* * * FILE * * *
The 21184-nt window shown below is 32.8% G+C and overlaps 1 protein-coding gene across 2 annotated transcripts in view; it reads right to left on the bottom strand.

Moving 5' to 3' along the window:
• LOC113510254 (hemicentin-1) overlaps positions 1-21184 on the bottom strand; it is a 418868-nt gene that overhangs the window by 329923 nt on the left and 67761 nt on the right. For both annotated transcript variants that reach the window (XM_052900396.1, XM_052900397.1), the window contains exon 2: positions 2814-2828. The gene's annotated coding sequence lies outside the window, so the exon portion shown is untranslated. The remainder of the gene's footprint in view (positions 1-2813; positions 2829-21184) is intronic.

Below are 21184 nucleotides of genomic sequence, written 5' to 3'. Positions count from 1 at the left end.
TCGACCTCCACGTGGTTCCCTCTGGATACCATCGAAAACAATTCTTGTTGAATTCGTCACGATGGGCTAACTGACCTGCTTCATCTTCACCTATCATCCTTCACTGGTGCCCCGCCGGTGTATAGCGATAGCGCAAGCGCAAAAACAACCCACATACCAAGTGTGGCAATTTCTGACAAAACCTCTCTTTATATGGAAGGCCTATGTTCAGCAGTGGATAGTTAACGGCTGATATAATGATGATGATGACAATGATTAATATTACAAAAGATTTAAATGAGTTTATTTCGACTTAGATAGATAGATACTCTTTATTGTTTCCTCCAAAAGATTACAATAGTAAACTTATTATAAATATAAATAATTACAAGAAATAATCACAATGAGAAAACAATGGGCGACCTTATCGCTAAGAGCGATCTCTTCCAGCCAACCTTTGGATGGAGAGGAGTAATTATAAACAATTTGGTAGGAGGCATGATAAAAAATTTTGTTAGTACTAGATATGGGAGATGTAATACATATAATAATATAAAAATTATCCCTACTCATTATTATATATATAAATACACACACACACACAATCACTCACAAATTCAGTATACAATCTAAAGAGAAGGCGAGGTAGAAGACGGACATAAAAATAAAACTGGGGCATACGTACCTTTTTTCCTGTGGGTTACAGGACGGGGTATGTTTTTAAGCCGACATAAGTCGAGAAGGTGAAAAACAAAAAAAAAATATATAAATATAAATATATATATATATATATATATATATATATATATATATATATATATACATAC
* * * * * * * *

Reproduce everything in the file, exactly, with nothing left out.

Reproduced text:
The 21184-nt window shown below is 32.8% G+C and overlaps 1 protein-coding gene across 2 annotated transcripts in view; it reads right to left on the bottom strand.

Moving 5' to 3' along the window:
• LOC113510254 (hemicentin-1) overlaps positions 1-21184 on the bottom strand; it is a 418868-nt gene that overhangs the window by 329923 nt on the left and 67761 nt on the right. For both annotated transcript variants that reach the window (XM_052900396.1, XM_052900397.1), the window contains exon 2: positions 2814-2828. The gene's annotated coding sequence lies outside the window, so the exon portion shown is untranslated. The remainder of the gene's footprint in view (positions 1-2813; positions 2829-21184) is intronic.

Below are 21184 nucleotides of genomic sequence, written 5' to 3'. Positions count from 1 at the left end.
TCGACCTCCACGTGGTTCCCTCTGGATACCATCGAAAACAATTCTTGTTGAATTCGTCACGATGGGCTAACTGACCTGCTTCATCTTCACCTATCATCCTTCACTGGTGCCCCGCCGGTGTATAGCGATAGCGCAAGCGCAAAAACAACCCACATACCAAGTGTGGCAATTTCTGACAAAACCTCTCTTTATATGGAAGGCCTATGTTCAGCAGTGGATAGTTAACGGCTGATATAATGATGATGATGACAATGATTAATATTACAAAAGATTTAAATGAGTTTATTTCGACTTAGATAGATAGATACTCTTTATTGTTTCCTCCAAAAGATTACAATAGTAAACTTATTATAAATATAAATAATTACAAGAAATAATCACAATGAGAAAACAATGGGCGACCTTATCGCTAAGAGCGATCTCTTCCAGCCAACCTTTGGATGGAGAGGAGTAATTATAAACAATTTGGTAGGAGGCATGATAAAAAATTTTGTTAGTACTAGATATGGGAGATGTAATACATATAATAATATAAAAATTATCCCTACTCATTATTATATATATAAATACACACACACACACAATCACTCACAAATTCAGTATACAATCTAAAGAGAAGGCGAGGTAGAAGACGGACATAAAAATAAAACTGGGGCATACGTACCTTTTTTCCTGTGGGTTACAGGACGGGGTATGTTTTTAAGCCGACATAAGTCGAGAAGGTGAAAAACAAAAAAAAAATATATAAATATAAATATATATATATATATATATATATATATATATATATATATATATATACATAC